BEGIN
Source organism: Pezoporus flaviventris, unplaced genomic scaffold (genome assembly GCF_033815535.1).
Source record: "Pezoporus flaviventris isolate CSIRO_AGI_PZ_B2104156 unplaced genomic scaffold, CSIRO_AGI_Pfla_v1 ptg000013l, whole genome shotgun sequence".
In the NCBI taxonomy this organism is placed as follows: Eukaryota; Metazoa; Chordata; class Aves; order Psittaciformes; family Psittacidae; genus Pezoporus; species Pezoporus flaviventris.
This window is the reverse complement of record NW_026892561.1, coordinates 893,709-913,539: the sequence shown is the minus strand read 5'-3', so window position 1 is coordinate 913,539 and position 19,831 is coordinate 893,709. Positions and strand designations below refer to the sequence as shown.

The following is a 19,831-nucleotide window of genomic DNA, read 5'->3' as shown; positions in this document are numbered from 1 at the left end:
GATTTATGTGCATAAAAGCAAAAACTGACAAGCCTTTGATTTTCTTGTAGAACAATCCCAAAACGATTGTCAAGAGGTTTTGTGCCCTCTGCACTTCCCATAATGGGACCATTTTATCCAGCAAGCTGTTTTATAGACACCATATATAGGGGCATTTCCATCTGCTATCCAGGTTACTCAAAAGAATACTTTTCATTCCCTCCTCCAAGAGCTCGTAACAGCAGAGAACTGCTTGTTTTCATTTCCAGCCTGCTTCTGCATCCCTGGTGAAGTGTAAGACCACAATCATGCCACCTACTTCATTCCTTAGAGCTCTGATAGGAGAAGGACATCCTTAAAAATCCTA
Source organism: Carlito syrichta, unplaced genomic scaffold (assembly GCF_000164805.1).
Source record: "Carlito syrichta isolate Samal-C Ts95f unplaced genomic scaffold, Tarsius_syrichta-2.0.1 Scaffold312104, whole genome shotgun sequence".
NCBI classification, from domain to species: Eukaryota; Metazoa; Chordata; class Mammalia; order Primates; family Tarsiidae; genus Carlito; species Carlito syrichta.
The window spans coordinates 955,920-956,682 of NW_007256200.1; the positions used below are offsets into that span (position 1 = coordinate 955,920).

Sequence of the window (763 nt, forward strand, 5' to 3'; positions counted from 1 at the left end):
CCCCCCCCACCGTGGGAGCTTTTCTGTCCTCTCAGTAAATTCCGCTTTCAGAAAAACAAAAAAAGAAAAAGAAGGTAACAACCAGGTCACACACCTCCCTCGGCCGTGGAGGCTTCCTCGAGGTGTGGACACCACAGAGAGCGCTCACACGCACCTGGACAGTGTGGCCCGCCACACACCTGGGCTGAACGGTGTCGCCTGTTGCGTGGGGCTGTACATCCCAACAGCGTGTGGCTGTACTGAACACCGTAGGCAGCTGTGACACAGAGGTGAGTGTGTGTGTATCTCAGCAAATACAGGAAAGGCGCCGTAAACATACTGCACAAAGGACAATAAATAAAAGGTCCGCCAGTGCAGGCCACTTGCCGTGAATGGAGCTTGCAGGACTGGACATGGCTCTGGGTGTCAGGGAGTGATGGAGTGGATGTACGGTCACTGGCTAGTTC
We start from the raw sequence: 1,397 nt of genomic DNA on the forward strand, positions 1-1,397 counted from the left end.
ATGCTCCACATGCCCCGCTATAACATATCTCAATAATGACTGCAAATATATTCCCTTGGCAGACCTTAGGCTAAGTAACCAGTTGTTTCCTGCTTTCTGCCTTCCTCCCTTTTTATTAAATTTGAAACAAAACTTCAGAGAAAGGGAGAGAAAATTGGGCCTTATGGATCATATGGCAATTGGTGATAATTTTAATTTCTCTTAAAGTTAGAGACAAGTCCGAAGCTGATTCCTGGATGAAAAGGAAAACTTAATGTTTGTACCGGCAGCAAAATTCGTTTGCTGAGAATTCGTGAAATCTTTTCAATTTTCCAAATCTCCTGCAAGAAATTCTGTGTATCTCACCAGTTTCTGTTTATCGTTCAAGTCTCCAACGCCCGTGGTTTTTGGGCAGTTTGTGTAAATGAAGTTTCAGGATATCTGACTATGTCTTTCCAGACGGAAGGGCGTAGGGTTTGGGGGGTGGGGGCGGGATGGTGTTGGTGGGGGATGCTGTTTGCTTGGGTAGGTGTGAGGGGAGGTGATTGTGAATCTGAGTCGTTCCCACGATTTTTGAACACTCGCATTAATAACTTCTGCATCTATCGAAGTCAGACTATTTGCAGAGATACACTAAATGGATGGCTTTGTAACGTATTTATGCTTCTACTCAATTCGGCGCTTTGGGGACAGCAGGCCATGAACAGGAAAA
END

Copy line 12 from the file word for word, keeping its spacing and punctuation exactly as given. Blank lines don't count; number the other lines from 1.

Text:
CCCCCCCCACCGTGGGAGCTTTTCTGTCCTCTCAGTAAATTCCGCTTTCAGAAAAACAAAAAAAGAAAAAGAAGGTAACAACCAGGTCACACACCTCCCTCGGCCGTGGAGGCTTCCTCGAGGTGTGGACACCACAGAGAGCGCTCACACGCACCTGGACAGTGTGGCCCGCCACACACCTGGGCTGAACGGTGTCGCCTGTTGCGTGGGGCTGTACATCCCAACAGCGTGTGGCTGTACTGAACACCGTAGGCAGCTGTGACACAGAGGTGAGTGTGTGTGTATCTCAGCAAATACAGGAAAGGCGCCGTAAACATACTGCACAAAGGACAATAAATAAAAGGTCCGCCAGTGCAGGCCACTTGCCGTGAATGGAGCTTGCAGGACTGGACATGGCTCTGGGTGTCAGGGAGTGATGGAGTGGATGTACGGTCACTGGCTAGTTC